Show simple item record

dc.contributor.authorRae, I
dc.contributor.editorMomchedjikova B

The research is located within the discipline of photographic studies. It is an investigation into the relation of the photographic work to the world depicted, and the balance achieved between the neutral document, mirroring reality, and the latent criticism of that reality. Through a photographic practice that uses methods of visual ethnography, alongside an interest in the complexity of the relationship between urban representations, memory, place, and identity, it is possible to piece together the particularities of lived experience.

The current project, Memory City, documents a series of personal memories volunteered by inhabitants of Preston and an attempt to explore the relationship between personal memory and public space. It opens up a dialogue between the city’s population to encourage them to claim ownership over their public space by experiencing it as a dynamic site where private memories and a public present interact. One of the goals of the project is to explore people’s, shared and differing, senses of belonging and document the emotional histories that exist in the living memories of a city’s inhabitants; to enable a narration of the city “from below” in order to expose the dynamic, personal qualities of urban change. We live in a “memorious” world where every step and every movement we make encounters memorialised objects, spaces and relations. The streets we walk along and the roads we drive upon are filled with engravings of past practices. The grooves in the pavement where millions of feet have worn down the surface, the variety of street furniture designs memorialising different industrial and social fashions: our environments are scarred by historical memories. What kinds of memory engravings have been inscribed on those places but also what kind of engravings are being inscribed upon those places? In this essay I look at some of the memory-talk and memory-images that the people in the Memory City project used to define the place of their memories in the urban spaces of Preston’s past. Preston, one of the UK’s newest cities, has often found itself in the shadow of larger cities in the North West of the UK, namely Manchester and Liverpool. The Memory City project chose Preston for its research in order to encourage the exploration of Preston as a subject for photographic studies and to generally focus more attention on the city.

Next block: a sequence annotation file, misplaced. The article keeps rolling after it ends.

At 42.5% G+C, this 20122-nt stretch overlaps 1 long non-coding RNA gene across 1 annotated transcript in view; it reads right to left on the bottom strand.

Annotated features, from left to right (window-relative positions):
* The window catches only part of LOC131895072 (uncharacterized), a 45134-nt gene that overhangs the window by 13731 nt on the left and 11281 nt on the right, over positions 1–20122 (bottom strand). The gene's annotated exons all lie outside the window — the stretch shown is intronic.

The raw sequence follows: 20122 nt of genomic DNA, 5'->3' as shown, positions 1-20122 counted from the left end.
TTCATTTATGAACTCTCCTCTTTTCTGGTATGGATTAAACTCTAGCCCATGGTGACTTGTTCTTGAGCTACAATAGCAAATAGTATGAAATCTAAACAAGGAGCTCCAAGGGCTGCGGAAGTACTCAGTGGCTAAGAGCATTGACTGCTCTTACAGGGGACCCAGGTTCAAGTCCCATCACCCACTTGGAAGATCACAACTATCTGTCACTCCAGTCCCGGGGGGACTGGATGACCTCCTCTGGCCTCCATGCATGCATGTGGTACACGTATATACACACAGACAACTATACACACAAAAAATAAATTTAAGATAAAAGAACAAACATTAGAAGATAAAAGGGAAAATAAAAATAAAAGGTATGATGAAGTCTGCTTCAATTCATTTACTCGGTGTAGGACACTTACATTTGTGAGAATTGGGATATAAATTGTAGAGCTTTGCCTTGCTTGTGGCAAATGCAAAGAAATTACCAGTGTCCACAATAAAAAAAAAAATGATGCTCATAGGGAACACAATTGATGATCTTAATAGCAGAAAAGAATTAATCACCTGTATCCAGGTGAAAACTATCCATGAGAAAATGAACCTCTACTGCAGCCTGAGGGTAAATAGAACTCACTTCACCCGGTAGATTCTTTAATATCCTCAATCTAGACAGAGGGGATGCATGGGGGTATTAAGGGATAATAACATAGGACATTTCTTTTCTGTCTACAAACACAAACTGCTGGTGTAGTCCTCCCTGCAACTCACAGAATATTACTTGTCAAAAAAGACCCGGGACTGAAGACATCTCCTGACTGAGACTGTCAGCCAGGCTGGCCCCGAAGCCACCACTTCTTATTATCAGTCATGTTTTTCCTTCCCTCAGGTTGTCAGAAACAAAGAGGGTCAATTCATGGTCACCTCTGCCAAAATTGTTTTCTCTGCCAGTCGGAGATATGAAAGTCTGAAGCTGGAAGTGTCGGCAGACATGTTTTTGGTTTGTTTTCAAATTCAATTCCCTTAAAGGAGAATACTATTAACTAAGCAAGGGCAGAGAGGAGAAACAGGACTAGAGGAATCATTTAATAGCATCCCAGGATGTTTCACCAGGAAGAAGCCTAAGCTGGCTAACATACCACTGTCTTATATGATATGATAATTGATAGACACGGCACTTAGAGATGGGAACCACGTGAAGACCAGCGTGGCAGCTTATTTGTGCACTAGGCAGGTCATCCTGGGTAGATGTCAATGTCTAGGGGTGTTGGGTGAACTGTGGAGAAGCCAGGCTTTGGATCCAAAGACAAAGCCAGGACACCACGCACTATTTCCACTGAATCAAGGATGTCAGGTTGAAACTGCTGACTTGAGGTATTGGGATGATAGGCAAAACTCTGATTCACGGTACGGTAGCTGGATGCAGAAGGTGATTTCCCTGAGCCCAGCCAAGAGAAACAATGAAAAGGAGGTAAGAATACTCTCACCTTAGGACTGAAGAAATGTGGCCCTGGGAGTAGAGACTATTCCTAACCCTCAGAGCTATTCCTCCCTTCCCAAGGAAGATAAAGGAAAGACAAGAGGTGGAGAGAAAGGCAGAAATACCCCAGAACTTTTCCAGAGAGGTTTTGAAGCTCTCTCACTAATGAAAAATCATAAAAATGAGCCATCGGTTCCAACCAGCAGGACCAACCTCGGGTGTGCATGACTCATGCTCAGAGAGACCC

dc.publisherCambridge Scholars Press
dc.relation.ispartofCaptured by the City; New Perspectives in Urban Culture Studies
dc.subjectUrban culture
dc.titleRemembering the City: Memory-Images
plymouth.publication-statusIn preparation
plymouth.organisational-group/Plymouth/Faculty of Arts, Humanities and Business
plymouth.organisational-group/Plymouth/Faculty of Arts, Humanities and Business/School of Art, Design and Architecture
plymouth.organisational-group/Plymouth/Users by role
plymouth.organisational-group/Plymouth/Users by role/Academics
dc.rights.embargoperiodNot known
rioxxterms.typeBook chapter

Files in this item


This item appears in the following Collection(s)

Show simple item record

All items in PEARL are protected by copyright law.
Author manuscripts deposited to comply with open access mandates are made available in accordance with publisher policies. Please cite only the published version using the details provided on the item record or document. In the absence of an open licence (e.g. Creative Commons), permissions for further reuse of content should be sought from the publisher or author.
Theme by 
Atmire NV